Cy-Fair ISD enacts new safety measures for 2022-2023 school year

In light of several tragedies throughout the state of Texas, Cypress-Fairbanks Independent School District reviewed their safety and security measures and implemented new policies into effect commencing two months ago.

CFISD Superintendent Mark Henry addressed the community in June amidst Texas Governor Greg Abbott’s concerns over Texas public schools’ safety. He outlined multiple safety measures taking effect this school year which included approval of funding for six additional police officers, signage regarding CFISD schools being a ‘no firearm zone’ was displayed at every school in the district and the implementation of a ‘Reunification Functional Exercise’ at all campuses. These are amongst the numerous new or improved security policies activated by CFISD this school year.

Captain of the CFISD Police Department, Matthew Williams, says the community’s support of specific bonds have helped the school district enhance their safeguards greatly. Physical features such as additional cameras, proximity cards and bulletproof glazing on glass and doors along with more manpower on the CFISD Police Staff are security layers Williams said the bond approval made way for.

“We’re very blessed the community has supported bonds,” Williams said. “[In] the last two bonds, a significant portion of those bonds were dedicated to safety and security…We’ve been blessed in the fact we’ve been able to add that. The community here is extremely supportive of our mission.”

Training for the officers, school administration and teachers stood as a high-priority item heading into the 2022-2023 school year. According to Williams, Henry and CFISD Chief of Police Eric Mendez collaborated this summer to ensure every staff member completed training in a variety of topics concerning safety. He says a good majority of the CFISD employees greeted the instruction with approval.

“[The training] was well received,” Williams said. “Any pushback we’ve received has been minimal in comparison to how much positive reaction we’ve had. I think it’s because the community just understands these are the things that we need to do to ensure our children, faculty, staff and visitors are safe.”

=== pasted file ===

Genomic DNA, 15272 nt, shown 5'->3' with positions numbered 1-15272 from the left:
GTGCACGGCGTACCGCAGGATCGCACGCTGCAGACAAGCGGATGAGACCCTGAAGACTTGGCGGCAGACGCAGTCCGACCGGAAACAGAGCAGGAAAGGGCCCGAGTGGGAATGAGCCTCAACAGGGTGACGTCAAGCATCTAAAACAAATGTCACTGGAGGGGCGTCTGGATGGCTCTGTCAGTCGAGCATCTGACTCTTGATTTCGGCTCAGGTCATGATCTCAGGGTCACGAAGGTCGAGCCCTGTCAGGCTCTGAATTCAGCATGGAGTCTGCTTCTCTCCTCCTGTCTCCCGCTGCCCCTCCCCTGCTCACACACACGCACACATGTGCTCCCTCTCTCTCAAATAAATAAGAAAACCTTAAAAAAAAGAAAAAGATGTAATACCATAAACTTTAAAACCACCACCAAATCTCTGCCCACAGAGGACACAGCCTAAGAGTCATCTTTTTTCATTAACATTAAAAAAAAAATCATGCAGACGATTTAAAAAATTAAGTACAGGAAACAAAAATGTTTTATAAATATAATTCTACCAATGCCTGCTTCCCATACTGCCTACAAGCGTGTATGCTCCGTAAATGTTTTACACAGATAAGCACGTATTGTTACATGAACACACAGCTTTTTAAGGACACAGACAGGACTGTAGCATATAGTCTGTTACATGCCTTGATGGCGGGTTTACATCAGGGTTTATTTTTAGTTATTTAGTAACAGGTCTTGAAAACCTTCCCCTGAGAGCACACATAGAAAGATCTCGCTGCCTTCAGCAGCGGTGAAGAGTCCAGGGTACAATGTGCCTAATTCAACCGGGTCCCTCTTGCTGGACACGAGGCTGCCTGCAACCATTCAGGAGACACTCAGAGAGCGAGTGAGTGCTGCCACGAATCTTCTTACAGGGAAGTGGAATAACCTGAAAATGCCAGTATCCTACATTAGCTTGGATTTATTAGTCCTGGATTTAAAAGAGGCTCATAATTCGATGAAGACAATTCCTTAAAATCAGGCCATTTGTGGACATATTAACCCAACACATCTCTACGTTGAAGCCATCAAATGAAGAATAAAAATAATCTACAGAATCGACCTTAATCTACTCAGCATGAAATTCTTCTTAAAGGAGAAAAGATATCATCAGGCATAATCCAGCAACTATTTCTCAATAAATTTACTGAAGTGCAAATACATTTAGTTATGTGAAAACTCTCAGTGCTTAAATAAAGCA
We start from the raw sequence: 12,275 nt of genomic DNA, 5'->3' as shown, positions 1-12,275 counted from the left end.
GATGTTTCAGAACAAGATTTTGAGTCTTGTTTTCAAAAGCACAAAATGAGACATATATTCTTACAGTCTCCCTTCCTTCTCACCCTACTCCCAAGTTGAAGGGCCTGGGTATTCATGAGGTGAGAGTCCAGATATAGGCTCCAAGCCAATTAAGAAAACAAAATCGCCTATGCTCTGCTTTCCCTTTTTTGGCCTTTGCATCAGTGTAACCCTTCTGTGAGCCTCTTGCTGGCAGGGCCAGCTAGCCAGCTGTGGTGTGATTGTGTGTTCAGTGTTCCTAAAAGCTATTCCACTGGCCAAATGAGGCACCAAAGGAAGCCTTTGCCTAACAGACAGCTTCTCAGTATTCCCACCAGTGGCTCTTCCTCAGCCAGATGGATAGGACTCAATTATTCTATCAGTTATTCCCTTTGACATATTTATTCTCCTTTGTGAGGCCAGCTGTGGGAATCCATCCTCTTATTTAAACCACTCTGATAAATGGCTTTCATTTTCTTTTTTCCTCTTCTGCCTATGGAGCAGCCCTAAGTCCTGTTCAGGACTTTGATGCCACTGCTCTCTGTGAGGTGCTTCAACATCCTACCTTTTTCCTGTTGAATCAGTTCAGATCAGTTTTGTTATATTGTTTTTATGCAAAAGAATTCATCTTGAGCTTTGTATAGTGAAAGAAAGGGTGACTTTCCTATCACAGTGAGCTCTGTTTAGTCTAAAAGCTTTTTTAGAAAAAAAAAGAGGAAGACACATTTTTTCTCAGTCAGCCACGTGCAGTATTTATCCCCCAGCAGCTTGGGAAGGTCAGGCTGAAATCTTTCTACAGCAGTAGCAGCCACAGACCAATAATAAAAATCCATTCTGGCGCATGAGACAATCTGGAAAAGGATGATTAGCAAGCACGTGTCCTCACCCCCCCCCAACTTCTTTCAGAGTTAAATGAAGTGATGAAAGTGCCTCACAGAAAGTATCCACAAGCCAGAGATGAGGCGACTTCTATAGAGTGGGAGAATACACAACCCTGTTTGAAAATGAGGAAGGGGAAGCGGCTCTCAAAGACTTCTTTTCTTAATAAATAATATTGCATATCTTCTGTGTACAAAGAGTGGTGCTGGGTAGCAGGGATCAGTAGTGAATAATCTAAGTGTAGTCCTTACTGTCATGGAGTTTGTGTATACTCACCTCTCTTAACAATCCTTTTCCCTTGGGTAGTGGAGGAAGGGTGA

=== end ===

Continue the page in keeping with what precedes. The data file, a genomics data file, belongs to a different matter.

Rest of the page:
Pictured is Captain of the CFISD Police Department, Matthew Williams (Via

Henry and his administration also worked very closely with the district’s police department with an initiative to put CFISD police officers in front of teachers, staff and faculty during training. The majority of the handpicked instructors stemmed from the staff of campus officers within the district. Additionally, Williams says along with those officers being Texas Commission of Law Enforcement (TCOLE) licensed instructors, CFISD distributed more impactful training by depending on their own officers.

“Most of the guys who work at our school are either instructors or experienced presenters,” Williams said. “So, we have a distinct advantage from let’s say a patrolman [for] a city police department. He’s not used to getting in front of students, but our guys are because that’s the world they live in every day.”

Although CFISD’s training initiatives received close to complete positive feedback, prior questions still arose on how the district would handle and educate in certain areas of interest. Williams says those questions concerned mostly the sensitivity and effectiveness of their training.

“Anytime you have topics that are as sensitive as active shooter, [concerns are] to be expected,” Williams said. “The only concerns that were ever really shared with us was just the unknown; just them asking exactly how and what was going to be presented…I think it was more about if we were going to be skilled enough to give them the information in a way that was impactful, but at the same time being sensitive to the topic.”

In the past decade, safety in public schools has become a central focus across the nation. Now having experienced multiple tragedies in the past few years, the state of Texas has made it a main objective to improve in the area. Williams says although he is aware of the pressure school law enforcement is under in this current climate, he trusts in the strong foundation CFISD has built and continues to build upon to keep its students, employees and families feeling secure.

“There’s no question the spotlight is on law enforcement for a variety of reasons, especially in Texas,” Williams said. “There’s definitely a sense of urgency to make sure that we’re on point from a safety and security standpoint. But the school board, the superintendent, the administration and everyone across the board was forward thinking to begin with. It’s been no secret across the state CFISD has been a model of what school safety and security should look like.”